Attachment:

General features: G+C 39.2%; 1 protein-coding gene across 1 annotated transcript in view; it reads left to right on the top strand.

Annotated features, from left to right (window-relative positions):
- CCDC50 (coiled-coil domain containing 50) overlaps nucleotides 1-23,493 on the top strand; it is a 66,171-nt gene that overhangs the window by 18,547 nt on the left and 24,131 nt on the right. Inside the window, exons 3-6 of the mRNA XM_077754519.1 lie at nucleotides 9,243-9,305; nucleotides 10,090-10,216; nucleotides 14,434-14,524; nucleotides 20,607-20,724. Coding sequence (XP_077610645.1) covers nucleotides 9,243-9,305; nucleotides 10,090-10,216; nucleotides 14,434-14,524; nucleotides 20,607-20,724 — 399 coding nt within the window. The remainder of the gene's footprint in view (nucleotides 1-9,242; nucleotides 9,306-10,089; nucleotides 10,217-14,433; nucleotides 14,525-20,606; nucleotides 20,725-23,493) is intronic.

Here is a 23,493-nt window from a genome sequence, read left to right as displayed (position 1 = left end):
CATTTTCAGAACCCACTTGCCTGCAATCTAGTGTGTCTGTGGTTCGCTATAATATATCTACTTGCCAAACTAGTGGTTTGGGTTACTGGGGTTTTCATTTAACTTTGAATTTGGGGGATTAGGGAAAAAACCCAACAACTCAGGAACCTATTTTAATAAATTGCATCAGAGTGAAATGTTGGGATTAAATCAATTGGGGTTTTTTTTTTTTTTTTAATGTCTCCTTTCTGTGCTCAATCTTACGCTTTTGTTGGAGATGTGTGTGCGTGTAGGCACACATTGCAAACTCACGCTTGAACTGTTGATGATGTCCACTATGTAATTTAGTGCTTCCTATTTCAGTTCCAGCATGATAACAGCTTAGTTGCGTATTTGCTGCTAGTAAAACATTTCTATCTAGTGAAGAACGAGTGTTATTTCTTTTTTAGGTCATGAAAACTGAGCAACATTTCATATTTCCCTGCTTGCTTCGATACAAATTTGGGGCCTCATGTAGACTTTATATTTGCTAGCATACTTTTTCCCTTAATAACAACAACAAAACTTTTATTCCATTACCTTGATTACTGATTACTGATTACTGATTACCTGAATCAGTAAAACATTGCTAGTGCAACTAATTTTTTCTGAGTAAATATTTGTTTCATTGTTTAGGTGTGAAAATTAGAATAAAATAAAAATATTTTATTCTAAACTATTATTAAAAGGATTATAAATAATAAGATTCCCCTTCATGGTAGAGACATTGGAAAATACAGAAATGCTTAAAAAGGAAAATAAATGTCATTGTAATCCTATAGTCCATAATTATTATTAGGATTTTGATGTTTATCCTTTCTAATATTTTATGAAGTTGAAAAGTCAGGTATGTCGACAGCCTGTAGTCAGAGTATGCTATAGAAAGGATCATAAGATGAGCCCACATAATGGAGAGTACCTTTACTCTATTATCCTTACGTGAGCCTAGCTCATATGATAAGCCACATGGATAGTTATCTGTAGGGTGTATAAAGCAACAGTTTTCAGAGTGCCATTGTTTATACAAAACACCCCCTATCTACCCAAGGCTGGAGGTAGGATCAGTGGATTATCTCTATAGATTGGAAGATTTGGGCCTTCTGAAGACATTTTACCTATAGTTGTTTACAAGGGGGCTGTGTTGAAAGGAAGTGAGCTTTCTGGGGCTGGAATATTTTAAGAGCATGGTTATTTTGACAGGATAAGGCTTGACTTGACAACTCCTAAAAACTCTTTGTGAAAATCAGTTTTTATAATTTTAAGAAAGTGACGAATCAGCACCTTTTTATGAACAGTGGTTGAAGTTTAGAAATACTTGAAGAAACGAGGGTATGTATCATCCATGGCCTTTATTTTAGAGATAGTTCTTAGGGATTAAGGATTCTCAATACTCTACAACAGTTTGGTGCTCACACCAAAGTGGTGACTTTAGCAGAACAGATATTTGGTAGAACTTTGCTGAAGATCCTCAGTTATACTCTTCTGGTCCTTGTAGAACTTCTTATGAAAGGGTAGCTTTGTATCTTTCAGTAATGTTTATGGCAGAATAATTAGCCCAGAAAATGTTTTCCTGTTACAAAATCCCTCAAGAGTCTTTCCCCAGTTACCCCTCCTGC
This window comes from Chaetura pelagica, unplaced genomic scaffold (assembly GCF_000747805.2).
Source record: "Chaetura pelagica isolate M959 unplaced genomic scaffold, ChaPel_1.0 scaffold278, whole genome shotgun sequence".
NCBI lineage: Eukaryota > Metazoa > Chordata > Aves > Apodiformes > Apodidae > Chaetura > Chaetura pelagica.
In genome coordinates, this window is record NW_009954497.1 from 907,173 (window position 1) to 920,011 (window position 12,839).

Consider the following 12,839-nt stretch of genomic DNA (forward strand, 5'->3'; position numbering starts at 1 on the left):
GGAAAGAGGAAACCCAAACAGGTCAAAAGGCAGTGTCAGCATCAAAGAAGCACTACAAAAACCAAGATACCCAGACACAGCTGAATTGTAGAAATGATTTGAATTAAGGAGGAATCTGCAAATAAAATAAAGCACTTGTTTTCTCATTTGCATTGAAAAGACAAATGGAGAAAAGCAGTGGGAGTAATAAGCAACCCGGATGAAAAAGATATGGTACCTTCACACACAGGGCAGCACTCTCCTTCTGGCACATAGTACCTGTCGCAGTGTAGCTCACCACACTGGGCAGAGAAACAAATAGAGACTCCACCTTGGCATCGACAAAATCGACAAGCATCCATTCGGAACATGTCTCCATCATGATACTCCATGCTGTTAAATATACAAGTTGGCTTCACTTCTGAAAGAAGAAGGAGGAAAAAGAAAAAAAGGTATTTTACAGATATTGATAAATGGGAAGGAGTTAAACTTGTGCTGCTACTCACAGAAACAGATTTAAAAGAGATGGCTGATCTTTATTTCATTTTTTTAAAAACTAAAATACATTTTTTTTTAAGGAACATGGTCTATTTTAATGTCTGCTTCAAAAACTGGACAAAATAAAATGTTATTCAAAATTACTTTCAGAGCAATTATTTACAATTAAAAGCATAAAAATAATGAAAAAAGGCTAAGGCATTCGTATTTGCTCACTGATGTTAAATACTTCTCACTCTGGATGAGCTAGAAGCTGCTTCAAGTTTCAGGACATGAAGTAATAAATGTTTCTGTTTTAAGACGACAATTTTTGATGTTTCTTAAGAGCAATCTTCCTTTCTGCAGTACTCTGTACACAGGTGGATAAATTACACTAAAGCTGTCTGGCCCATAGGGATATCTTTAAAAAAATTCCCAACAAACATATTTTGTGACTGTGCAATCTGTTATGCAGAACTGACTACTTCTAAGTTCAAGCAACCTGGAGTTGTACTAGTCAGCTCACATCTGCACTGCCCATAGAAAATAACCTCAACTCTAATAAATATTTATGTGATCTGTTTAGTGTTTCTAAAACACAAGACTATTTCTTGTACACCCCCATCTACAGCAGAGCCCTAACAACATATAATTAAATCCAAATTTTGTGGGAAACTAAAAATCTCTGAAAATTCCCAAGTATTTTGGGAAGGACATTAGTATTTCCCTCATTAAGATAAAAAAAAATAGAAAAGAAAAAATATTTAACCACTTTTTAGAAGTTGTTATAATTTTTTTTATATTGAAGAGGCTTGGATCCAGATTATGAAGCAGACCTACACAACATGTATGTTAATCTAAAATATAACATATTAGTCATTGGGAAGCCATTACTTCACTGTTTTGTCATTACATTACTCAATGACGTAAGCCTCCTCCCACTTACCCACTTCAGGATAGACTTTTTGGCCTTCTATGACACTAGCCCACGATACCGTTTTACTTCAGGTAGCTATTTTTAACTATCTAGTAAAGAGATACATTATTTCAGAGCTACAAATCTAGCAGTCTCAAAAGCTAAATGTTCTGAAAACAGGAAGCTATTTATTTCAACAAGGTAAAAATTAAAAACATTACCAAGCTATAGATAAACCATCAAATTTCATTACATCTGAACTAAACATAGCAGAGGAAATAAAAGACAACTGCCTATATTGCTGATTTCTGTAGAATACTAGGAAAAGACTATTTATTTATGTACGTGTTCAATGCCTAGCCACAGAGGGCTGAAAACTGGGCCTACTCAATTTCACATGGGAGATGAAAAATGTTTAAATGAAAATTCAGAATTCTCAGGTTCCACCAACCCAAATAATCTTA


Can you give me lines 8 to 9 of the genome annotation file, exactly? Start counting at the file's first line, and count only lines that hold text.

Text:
NCBI lineage: Eukaryota > Metazoa > Chordata > Aves > Apodiformes > Apodidae > Chaetura > Chaetura pelagica.
In genome coordinates, this window is record NW_009954497.1 from 907,173 (window position 1) to 920,011 (window position 12,839).